and dangerous to the liberties of
the people when wielded by an am
ambitious executive, should be so
modified that the breath of suspi
cion of unfairness should not attach
to a victory achieved by either par
ty at the election.
It would be much better for the
interests of society and the perpe
tuity of free institutions that the
Republican party should be de
feated rather than that the opinion
should prevail that its success has
been obtained by a fraudulent use
of official powers and extraordinary
advantages in the manipulation of
the votes and suafrages of the peo
ple. If such a law is required to
bolster up and sustain the Republi
can party in this State, I am free to
say I had rather it would perish.
These are no new views of mine,
but simply a restatement of my an
nual message of 1870, more fully
made in my annual message of this
year, and which I now desire to
reiterate with more distinctness and
I recommend and urge you to
pass an act amending the law on
registration, giving the parochial
government of each parish the ap
pointment of the registrar of voters;
that it shall be necessary for the re
gistrar to have been a resident of
the parish for twelve months before
his appointment ; that he shall be
ineligible for any elective office
during the terml of his employment;
and that the expenses of registra
tion should be paid by each parish.
Second-That the election law
be so amended as to give to the
parochial authorities the selection of
the Commissioners of 'Election in
such a measure as to secure a re
presentation of each political party
at each of the polls established to
receive votes; that the ballots
should be counted and publicly
proclaimed immediately after the
close of the election, and on the
spot, in the presence of any and
everybody who may desiie to be
present. That the returns should
be made out in duplicate, one to be
forwarded to the Secretary of State,
and the other filed with the parish
government. That the voting pre
cincts in each parish should be es
tablished by the parishgovernment,
and shall not be changed without
six months' public notice first given.
That the Board of Commissioners
shall be either abolished or selected
from citizens not candidates for of
fice, and to the end that each poli
tical party shall be fully represent
ed in such body, and that in the
case of registration the expense of
election should be borne by the
parochial government.
Third-I recommend that the
office of chief constable in each
parish be abolished, and the return
of the civil power to the sheriff; or
at least an amendment of the law,
giving compensation only when in
active service.
Fourth-The revenue law should
be amended. The enormous com
pensation paid many of the officers
for assenting and collesting the
revenues must be reduced, and on
this subject I refer you to the fol
lowing extracts from my annual
9. I recommend a reduction in
the compensation given for asseess
ment and collection of the taxes of
the State; that the $2000 paid
country tax collectors for listing
the property be reduced to $300
each; that there be aboard of four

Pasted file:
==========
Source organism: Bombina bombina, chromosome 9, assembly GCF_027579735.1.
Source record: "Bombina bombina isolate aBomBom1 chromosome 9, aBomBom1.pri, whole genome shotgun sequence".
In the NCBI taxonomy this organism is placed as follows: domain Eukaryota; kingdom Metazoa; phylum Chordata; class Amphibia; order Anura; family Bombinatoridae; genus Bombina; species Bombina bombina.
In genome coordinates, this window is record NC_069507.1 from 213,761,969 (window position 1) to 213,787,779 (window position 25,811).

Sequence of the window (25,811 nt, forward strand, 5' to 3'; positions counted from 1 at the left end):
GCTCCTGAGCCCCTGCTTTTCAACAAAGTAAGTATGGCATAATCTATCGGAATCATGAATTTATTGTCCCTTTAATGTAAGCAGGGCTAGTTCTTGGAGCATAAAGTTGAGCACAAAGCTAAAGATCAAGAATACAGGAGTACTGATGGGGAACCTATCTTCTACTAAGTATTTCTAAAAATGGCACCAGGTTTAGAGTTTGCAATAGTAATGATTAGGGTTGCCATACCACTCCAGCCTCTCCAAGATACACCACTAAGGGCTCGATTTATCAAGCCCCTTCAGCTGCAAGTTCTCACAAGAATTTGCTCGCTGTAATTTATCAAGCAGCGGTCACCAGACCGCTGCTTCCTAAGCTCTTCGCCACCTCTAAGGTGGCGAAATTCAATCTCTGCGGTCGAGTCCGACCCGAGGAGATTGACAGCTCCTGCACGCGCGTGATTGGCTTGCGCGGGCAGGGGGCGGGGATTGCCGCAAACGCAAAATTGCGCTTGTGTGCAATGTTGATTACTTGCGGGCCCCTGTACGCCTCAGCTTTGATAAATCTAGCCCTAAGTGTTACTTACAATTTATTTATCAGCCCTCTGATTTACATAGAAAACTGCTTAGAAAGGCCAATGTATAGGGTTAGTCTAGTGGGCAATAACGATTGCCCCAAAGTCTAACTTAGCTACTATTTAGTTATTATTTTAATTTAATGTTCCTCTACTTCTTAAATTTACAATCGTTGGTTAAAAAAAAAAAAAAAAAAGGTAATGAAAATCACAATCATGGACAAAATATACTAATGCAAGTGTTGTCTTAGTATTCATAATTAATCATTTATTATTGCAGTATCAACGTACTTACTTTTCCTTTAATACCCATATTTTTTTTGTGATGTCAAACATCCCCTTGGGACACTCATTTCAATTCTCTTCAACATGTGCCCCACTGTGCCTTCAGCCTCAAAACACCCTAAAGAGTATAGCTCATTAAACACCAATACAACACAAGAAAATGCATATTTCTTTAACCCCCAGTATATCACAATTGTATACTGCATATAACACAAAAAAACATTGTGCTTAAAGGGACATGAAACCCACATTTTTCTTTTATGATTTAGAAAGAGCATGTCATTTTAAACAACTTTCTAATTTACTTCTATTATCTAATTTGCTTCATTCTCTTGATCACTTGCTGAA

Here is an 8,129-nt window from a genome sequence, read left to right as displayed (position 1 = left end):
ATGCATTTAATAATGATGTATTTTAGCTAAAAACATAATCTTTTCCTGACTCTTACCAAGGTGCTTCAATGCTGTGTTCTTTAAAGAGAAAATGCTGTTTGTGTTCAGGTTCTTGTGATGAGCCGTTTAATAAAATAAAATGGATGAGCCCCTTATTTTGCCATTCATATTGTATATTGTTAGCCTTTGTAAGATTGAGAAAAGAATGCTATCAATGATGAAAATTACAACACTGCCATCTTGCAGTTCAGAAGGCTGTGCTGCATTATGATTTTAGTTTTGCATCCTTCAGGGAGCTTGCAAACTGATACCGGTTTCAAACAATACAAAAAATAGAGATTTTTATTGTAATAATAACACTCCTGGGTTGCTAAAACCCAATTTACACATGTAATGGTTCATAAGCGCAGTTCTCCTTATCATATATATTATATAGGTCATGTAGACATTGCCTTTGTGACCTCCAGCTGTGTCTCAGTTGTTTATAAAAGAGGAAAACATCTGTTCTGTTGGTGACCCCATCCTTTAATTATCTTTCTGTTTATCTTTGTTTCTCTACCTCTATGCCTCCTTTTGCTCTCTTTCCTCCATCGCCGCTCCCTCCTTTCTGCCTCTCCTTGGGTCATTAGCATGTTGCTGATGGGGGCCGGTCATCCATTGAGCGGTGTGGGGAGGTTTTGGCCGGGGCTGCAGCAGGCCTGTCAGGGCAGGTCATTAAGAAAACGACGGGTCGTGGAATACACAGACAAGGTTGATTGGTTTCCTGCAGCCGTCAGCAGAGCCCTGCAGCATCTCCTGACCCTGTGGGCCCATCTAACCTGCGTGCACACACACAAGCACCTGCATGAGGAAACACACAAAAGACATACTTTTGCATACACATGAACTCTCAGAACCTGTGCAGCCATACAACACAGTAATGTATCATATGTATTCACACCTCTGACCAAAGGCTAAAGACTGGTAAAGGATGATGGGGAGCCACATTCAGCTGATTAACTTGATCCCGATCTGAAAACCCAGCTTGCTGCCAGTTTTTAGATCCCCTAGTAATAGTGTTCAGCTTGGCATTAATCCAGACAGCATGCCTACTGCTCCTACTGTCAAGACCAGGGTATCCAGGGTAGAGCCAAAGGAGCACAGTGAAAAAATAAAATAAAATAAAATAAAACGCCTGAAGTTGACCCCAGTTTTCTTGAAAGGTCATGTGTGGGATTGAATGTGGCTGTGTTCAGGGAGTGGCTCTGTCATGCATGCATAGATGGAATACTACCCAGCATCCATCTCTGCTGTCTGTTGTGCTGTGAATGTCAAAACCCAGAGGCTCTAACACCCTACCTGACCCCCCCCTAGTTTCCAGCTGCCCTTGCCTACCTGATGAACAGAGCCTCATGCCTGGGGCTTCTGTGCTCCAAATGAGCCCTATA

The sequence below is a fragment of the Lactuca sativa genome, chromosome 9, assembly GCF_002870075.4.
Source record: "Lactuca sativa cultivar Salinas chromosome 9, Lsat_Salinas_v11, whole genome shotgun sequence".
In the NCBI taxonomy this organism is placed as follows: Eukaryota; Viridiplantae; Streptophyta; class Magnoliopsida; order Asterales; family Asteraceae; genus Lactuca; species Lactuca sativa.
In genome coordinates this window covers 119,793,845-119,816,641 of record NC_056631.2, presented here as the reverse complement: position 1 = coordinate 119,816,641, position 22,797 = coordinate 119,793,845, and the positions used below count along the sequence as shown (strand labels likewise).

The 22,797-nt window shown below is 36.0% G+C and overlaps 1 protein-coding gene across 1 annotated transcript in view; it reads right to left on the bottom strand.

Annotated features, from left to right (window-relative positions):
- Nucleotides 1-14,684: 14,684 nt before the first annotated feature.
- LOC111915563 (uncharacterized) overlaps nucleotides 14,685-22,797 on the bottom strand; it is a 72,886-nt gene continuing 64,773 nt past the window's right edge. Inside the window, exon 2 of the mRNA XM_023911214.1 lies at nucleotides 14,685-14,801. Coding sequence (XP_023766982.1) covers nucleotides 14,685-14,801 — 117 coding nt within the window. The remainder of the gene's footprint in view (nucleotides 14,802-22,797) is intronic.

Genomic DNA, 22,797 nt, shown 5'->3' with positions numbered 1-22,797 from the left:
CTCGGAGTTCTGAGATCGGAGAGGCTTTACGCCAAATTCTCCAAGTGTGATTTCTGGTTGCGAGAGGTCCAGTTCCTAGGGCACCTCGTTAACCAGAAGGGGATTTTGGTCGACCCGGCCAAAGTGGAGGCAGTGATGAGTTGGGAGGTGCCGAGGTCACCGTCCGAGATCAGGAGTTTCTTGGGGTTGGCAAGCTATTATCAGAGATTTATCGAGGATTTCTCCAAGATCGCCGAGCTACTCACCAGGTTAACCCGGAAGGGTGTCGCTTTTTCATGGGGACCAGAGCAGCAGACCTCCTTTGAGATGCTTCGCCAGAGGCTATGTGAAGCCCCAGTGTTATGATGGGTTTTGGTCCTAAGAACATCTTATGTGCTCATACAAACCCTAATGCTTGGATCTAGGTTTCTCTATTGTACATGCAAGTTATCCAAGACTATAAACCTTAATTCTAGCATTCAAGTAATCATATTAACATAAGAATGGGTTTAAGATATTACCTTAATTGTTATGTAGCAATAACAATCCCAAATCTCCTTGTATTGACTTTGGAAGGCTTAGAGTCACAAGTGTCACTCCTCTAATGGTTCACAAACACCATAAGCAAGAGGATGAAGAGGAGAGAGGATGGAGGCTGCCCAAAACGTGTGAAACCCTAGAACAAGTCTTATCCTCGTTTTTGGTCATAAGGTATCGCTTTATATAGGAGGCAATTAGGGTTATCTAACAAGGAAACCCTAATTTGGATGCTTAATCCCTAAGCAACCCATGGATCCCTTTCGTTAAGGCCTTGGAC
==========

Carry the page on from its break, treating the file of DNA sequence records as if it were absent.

State assessors for the city of New
Orleans at a salary otf $5000 each,
who bshall make the aseesment on
the property of the city for the
State; that the boards shall also
furnish acopy of therollto the
~ty, whi saha with ueh modifiea
(cuines PrmmmaSS
quares1 mo2 mos 3 mose 6 man 1 yr
------(-----)---- -i
One $4 $7 $9 $12 $20
Two 7 9 12 20 35
Three 9 12 20 35 50
Four 15 , 25 35 50 70
Five 201 35 45 60 85
Six 4t 42 o 60 70 100o
1 Column.) 45 80 J 120 175 250
Tranient advertisements, $150 per
squae finst inertiona; each subsequent
inserton, 75 cents.
All business sotices of advertisements
to be charged twenty cents per line each
inasertic k.
Jos Panzrrta executed with neatn
and dispatch.
Wedding Oards executed in acoordane
with prevaling fashions.
Funeral Notices printed on shortest a
tice and with quickest dispatch.
'i Circualars, Programmes, Genera
Business Cards, Posters, etc., etc., guar
anteed to give general satisfaction to all
who may wish to secure our services.
26 St. Charles Street 2
New Orleans.
Prompt attention given to car
business in the several courts of the
No. 9 Commercial Place, 2nd Floor,
New Orleans.
A.'Strict Attention to all Civil and
Criminal business in the State and United
States Court.
J. E. Wallace,
Attorasey at .aeaw,
Dr. W. Bille,
A graduate from the University of Coo
penhagen, Denmark, and honorary M. D.
from the University of Padova, Italy; for
several years assistant physician to the cele
brated Prof. Ricord, Paris. DR. BILLE
has acquired a high reputation as SPE
CIALIST for all kinds of Sexual diseases,
male and female. Private diseases cured
after a new, sure and quick method.
Painfil and Retained Menstruation
quickly relieved. Perfect cure always
warranted. Letters containing $5 and
stamps will receive prompt attention. All
consultations and communications strictly
confidentiaL jan18-6m
OFFICE, No. 120 counos sTBwr.
New Orleans, New York, Liverpoo)
London, Havre, Pans, or
Bremen, at the option
of the insured.
a CARRIERE, Vice-President
J. P. Roux. Secretary.
Chartered by the United States
Government, March,
D. L. EATON ..... Actwr,
114 Carondelet Straeet.
Bank Hours............9a . .to S .s
ISaturday Nights........ 6to 8 o'elk
The anderahi notifiaee the Pabli
of the establiament of a
at No. 129 Polymnia Street, near Dry
ades Street, where orders will as
thankfully received and promptly mt
tended to. O. B. BOUDEZ~
8m New Orleans, Dec. 13, 1871.
r17......CRARTRES 8TREET......17
,A BBOUUZAU A CO., Impsrtem am
1 Dealersat Wholesle and Betail, o&r at
1low prse;
uadaa an d Upbhlc ere Matu
Wtahd ause T1hh c 1. a
(Soths. QOLeas~artae.selsa ea